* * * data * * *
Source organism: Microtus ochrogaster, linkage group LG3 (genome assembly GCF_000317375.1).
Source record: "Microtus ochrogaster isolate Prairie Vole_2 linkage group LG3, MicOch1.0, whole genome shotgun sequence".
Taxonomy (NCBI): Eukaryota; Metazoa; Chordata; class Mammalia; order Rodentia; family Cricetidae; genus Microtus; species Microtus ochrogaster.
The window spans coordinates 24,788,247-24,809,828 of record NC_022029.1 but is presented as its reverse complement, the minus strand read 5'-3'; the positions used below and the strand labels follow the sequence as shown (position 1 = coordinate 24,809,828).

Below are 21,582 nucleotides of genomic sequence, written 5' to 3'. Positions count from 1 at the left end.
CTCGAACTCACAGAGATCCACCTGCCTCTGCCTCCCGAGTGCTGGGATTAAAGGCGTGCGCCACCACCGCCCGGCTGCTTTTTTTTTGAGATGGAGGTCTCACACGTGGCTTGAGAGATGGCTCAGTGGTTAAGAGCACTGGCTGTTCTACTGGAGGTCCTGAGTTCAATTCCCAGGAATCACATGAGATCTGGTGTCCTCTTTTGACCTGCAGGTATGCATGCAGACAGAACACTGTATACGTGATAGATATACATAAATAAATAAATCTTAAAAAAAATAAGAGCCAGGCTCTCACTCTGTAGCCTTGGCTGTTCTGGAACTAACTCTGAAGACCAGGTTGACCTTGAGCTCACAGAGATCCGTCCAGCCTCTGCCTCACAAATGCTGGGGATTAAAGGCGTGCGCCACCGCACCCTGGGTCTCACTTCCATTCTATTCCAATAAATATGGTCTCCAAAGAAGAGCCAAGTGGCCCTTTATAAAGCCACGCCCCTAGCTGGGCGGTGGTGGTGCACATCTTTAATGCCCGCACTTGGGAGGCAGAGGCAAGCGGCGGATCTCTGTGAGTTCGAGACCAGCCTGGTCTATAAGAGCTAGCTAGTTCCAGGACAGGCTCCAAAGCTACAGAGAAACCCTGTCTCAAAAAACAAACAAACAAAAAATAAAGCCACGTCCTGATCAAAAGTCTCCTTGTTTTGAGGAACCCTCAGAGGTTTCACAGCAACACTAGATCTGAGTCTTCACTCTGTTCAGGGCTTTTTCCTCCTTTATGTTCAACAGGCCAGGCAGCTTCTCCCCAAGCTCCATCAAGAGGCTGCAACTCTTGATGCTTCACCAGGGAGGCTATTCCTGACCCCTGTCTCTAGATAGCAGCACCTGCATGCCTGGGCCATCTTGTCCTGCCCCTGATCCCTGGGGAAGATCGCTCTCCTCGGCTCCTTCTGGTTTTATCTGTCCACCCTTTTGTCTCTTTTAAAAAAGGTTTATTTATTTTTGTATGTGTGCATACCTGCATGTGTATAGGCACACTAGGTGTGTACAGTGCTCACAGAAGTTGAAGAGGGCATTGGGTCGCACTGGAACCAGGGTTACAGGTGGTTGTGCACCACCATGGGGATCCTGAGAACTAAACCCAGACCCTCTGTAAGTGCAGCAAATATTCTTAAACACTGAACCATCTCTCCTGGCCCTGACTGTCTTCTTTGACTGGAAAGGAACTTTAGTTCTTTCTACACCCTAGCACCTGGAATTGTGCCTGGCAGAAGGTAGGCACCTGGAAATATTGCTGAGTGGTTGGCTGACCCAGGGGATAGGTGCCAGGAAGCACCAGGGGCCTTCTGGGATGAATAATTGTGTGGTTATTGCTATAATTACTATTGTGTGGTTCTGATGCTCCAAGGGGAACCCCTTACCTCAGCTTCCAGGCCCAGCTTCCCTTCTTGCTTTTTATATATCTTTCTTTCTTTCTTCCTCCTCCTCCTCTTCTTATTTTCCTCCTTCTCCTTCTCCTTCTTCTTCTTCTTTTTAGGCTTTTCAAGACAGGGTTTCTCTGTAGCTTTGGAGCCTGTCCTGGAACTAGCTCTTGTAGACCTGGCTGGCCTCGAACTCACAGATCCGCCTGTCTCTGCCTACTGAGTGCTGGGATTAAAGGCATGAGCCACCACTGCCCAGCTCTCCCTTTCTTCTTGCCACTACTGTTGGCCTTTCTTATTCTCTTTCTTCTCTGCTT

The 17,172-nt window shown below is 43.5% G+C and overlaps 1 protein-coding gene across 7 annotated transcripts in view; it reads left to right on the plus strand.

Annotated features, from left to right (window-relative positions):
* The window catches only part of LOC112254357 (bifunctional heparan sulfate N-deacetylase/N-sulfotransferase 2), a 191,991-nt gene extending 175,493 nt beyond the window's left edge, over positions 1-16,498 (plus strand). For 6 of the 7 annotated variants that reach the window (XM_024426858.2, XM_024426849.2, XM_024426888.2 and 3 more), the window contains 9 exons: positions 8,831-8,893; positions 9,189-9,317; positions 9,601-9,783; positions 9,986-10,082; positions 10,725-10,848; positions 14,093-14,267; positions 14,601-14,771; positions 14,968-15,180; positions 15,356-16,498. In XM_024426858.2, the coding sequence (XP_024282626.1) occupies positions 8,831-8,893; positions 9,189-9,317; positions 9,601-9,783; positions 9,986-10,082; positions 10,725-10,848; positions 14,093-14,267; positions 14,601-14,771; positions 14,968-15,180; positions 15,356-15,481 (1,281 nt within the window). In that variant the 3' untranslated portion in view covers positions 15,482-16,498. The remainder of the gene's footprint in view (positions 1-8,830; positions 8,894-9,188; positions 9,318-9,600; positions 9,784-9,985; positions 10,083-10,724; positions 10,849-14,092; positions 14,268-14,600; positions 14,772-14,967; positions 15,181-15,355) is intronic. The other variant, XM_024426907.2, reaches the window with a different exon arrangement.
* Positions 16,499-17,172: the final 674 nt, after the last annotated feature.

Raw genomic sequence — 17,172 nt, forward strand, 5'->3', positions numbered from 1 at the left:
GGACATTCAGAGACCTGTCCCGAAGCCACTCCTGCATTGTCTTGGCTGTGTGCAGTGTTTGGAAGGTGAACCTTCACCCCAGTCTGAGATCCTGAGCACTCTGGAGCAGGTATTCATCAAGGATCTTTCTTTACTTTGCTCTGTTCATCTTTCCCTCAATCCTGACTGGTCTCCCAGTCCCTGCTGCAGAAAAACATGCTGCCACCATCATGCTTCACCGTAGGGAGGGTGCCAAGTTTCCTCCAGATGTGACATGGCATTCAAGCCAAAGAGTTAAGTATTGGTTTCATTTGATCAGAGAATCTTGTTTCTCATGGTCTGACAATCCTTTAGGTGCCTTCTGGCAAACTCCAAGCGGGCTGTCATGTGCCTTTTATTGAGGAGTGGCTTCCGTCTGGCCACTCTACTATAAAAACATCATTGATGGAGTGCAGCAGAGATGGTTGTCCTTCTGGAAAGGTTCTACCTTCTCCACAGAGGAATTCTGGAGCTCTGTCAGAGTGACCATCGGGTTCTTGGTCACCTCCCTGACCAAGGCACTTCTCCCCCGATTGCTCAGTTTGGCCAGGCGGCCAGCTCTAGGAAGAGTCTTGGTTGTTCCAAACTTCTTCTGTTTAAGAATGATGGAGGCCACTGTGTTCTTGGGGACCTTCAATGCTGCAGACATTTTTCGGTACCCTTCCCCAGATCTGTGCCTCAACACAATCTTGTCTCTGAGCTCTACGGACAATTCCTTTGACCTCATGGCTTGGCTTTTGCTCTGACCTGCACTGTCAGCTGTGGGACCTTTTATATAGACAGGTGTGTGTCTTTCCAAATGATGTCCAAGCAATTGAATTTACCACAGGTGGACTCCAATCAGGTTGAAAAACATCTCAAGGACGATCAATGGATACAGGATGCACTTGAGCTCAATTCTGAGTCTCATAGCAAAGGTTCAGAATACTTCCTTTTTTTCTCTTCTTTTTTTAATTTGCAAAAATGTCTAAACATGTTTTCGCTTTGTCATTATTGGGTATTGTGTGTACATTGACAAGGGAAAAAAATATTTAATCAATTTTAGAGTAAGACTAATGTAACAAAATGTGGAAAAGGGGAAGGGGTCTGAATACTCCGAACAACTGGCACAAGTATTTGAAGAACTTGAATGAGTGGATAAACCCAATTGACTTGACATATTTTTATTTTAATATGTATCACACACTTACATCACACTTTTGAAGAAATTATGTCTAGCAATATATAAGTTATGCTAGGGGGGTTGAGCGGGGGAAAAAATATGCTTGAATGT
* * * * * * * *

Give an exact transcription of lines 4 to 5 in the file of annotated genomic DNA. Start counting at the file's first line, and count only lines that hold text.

The window spans coordinates 24,788,247-24,809,828 of record NC_022029.1 but is presented as its reverse complement, the minus strand read 5'-3'; the positions used below and the strand labels follow the sequence as shown (position 1 = coordinate 24,809,828).

Below are 21,582 nucleotides of genomic sequence, written 5' to 3'. Positions count from 1 at the left end.